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Authors: SANDY LOYD

Winter Interlude

BOOK: Winter Interlude
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Published
by Sandy
Loyd

Copyright 2012 Sandy
Loyd

Cover design by Inspire Creative Services

Interior layout:
www.formatting4U.com

 

 

All rights reserved. No part of this book may be reproduced in any form or by any electronic or mechanical means, including information storage and retrieval systems—except in the case of brief quotations embodied in critical articles or reviews—without permission in writing from the author at
[email protected] This book is a work of fiction. The characters, events, and places portrayed in this book are products of the author’s imagination and are either fictitious or are used fictitiously. Any similarity to real persons, living or
dead,
is purely coincidental and not intended by the author.

 

For more information on the author and her works, please
see
www.SandyLoyd.com

 

 

This book is also available in print from some online retailers.

 

Dedication

 

Winter Interlude
is dedicated to everyone who helped me on my journey.

 

To my sister, Jeannette
Antry
and my husband Bill – both loved the rough ‘first draft’

and
have been m
y ardent supporters ever since.

 

To my critique partners, Leslie Lynch, Caroline Fyffe and Lisa
Tapp
,

who helped smooth out those rough edges
.

 

And finally, to Pam
Berehulke
, my copy editor who took a
good story

and made it better.
Thank you all!

Chapter 1

 

K
ate
Winters winced and resisted the urge to say

Careful!

as the big burly guy hit a bump on his way down the truck’s ramp, jarring
the
Victorian-era rolltop desk
.
The second the wheels hit even ground, she released the breath she’d been holding
and followed him inside her shop, Yesterday’s Treasures.

Her cell phone rang
.
Glancing down, she frowned
.
She had a strong urge to ignore the caller and concentrate on her delivery
.
Instead, she sighed,
pressed Answer
,
and said, “Hey, Mom
.
What’s up?”

“Hi,
s
weetie
.
Chrissie just texted
you the
pictures of the bridesmaids’ dresses she picked out
.
Y
ou’re maid of honor,
so
she wants
you
r
approv
al
.
Will you take a look so we can order them today
?”

“Sure
.
Hold on a minute
.”
She tamped
down the bit of envy that sprang free every time she thought of her sister’s engagement
,
and
brought up the text message
to scroll through the photos
.
After all, Chrissie deserved to be happy
.
It’s just that she
always figured
she
woul
d beat her
younger sister
to the altar
.
That she
obviously wasn’t going to
had been a wake-up call.

“So,” her mother said, interrupting her thoughts. “What do you think?”

Kate
refocus
ed
on the dress
and
smiled at the color
.
Rose,
Chrissie’s
favorite
.
“I love the style
,
a
nd that shade of pink should enhance everyone’s complexion
s
.”
Even hers, she added mentally
, while
her mother ch
atted about the
wedding
plans
.
Thankfully, Tippy Winters didn’t
mention her true opinion
regarding her
older daughter’s
still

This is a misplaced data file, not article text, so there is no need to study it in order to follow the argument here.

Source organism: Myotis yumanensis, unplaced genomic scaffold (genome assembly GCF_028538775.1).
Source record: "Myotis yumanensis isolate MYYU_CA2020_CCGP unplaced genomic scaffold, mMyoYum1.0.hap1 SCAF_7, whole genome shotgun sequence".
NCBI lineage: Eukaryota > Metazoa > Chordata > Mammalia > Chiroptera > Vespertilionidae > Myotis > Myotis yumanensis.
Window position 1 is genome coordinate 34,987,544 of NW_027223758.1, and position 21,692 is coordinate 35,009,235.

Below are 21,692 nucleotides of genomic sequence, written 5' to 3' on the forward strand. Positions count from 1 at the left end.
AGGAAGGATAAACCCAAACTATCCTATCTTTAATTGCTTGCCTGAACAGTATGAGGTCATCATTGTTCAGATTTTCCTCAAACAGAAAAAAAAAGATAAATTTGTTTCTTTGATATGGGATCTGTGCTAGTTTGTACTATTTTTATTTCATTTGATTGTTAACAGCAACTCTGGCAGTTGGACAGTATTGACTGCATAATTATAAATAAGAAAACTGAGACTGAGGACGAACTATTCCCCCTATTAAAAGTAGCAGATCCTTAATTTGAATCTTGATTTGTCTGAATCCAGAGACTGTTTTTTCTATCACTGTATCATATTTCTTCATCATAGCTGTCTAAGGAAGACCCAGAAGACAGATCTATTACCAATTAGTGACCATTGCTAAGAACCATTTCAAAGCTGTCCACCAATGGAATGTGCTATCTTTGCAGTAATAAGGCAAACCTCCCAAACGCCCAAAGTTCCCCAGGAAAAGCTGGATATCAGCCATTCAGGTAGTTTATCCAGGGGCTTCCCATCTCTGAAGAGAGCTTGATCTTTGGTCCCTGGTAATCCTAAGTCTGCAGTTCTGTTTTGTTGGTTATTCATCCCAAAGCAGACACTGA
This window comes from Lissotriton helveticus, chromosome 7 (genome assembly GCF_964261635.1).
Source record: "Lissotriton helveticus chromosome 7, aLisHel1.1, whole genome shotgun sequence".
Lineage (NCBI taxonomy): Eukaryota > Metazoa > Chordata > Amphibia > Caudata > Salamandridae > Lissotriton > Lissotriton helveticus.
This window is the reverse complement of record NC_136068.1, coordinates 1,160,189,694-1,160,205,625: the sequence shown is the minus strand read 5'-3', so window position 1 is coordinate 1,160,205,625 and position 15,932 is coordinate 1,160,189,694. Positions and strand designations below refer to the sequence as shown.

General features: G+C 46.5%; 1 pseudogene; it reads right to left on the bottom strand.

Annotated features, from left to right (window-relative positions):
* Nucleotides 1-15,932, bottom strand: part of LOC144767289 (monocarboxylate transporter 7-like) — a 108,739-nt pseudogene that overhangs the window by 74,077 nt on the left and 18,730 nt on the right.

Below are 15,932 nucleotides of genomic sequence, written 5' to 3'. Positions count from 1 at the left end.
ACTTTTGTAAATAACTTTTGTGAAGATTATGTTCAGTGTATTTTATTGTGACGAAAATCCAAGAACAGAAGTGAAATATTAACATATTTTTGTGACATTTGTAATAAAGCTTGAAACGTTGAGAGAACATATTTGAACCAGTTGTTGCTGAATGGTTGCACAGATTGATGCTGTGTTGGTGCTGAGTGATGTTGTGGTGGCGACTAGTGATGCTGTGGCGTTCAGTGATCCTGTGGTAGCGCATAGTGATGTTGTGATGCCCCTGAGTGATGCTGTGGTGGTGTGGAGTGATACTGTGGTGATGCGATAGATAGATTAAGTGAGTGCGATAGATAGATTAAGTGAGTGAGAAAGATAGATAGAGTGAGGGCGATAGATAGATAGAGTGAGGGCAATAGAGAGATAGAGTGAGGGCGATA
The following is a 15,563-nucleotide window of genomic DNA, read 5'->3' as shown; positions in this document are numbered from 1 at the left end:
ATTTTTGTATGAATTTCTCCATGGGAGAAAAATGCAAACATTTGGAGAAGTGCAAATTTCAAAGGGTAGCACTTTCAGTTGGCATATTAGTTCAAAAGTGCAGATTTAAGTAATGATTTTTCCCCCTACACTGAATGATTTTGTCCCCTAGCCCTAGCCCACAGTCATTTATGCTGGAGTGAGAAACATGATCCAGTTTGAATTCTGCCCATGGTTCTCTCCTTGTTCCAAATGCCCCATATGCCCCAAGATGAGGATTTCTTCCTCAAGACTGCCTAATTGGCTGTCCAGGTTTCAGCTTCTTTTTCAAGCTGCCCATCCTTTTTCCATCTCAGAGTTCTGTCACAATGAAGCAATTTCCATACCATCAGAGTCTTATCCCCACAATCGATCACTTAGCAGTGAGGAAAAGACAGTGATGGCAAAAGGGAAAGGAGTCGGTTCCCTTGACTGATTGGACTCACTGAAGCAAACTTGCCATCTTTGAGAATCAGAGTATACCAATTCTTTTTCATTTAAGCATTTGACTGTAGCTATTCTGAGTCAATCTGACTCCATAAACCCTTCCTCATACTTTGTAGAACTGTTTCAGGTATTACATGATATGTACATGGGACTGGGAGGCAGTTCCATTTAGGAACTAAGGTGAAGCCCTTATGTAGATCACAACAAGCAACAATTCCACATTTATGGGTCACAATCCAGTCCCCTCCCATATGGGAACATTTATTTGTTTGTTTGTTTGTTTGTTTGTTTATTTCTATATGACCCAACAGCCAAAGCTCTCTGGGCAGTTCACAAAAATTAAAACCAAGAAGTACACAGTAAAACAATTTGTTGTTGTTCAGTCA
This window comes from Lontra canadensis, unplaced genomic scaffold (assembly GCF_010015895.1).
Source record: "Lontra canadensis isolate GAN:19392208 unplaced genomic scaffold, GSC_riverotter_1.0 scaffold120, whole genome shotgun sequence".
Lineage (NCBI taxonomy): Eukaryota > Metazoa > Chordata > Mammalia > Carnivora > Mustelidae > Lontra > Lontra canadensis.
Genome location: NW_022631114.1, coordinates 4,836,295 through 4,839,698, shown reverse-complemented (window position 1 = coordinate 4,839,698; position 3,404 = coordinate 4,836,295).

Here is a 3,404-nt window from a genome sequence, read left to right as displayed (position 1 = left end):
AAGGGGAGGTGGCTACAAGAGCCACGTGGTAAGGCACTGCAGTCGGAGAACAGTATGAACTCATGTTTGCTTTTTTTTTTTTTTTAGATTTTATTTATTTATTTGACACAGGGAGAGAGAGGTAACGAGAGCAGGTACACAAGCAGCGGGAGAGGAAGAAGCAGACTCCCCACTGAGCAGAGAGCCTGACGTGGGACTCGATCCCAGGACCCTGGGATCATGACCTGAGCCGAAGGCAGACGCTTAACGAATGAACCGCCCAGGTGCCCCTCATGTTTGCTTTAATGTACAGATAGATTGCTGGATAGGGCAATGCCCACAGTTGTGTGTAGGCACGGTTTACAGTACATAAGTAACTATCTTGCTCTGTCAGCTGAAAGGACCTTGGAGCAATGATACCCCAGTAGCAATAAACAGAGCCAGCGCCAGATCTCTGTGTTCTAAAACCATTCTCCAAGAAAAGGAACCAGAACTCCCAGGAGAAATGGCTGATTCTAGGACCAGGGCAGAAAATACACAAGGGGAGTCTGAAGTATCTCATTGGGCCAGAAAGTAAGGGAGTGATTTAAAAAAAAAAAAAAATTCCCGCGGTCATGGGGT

-
single status

that
after dating the same man since college,
it
was
well past time for
marriage
.

She
glanced back at the truck
.
Peter,
whose
name
was embroidered
above
the
pocket
of his work shirt
, had
already
unloaded several
pieces
.
“Look, Mom, I’ve got a deliveryman here and I need to
tell
him where to put my pieces
.”
Tippy never tired of voicing her disapproval
,
and
Kate
didn’t have time for the same old lecture about not getting any younger
.

“Okay, dear
.
We’ll talk later
.”

Kate
disconnected
.
It was bad enough to hear her mom’s voice inside her head saying her eggs wouldn’t stay fresh forever
.

Like
I
don’t already
have enough to worry about,

she
grumbled
as she
head
ed
out to
the
truck.

Peter
loaded up the last piece and scuttled down the ramp like he was going to a fire
.
Once inside, he angled the
hand truck
in the opposite corner of where she’d asked him to
unload
the furniture.

“Wait,” she said in her firmest voice
.

He slowed his forward momentum and
spared her a glance
.

She smiled
sweetly, going for the ‘poor little ol
d
me’ routine, batted her eyes and pointed
.
“Would you mind placing it in that corner like
I wanted
?”

“I’m a delivery guy, not a mover,” he said, his tone snide,
and turned
the
hand truck
containing the heavy eighteenth-century armoire toward the chest and other items he’d unloaded.

“Y
ou’re also a jerk,

she
said under her breath
.
She counted to ten, but it did little good to ease her annoyance.
“Back up,
b
ucko
.”
D
etermined he would honor her request
, she squared her shoulders
.
“I suggest you put the armoire over there
.”

After throwing
her a
nother
brief glance
,
he stopped, none too pleased with the interruption.

This time her expression said
,
D
on’t mess with me
.
“Otherwise, I’m calling your supervisor
.”
It was an empty threat, but he didn’t have to know that
.
A complaint
to his boss would generate bad
k
arma
.
She wasn’t into causing anyone to lose a source of income in this economy
.
It was
simply
that moving the furniture to where she’d indicated would be far easier for him than
for
her
.
S
he
was five f
oo
t two and weighed a hundred pounds
, soaking wet
.
This guy had to be at least a hundred and fifty pounds heavier
,
and
towered
over her by
nearly a foot
.

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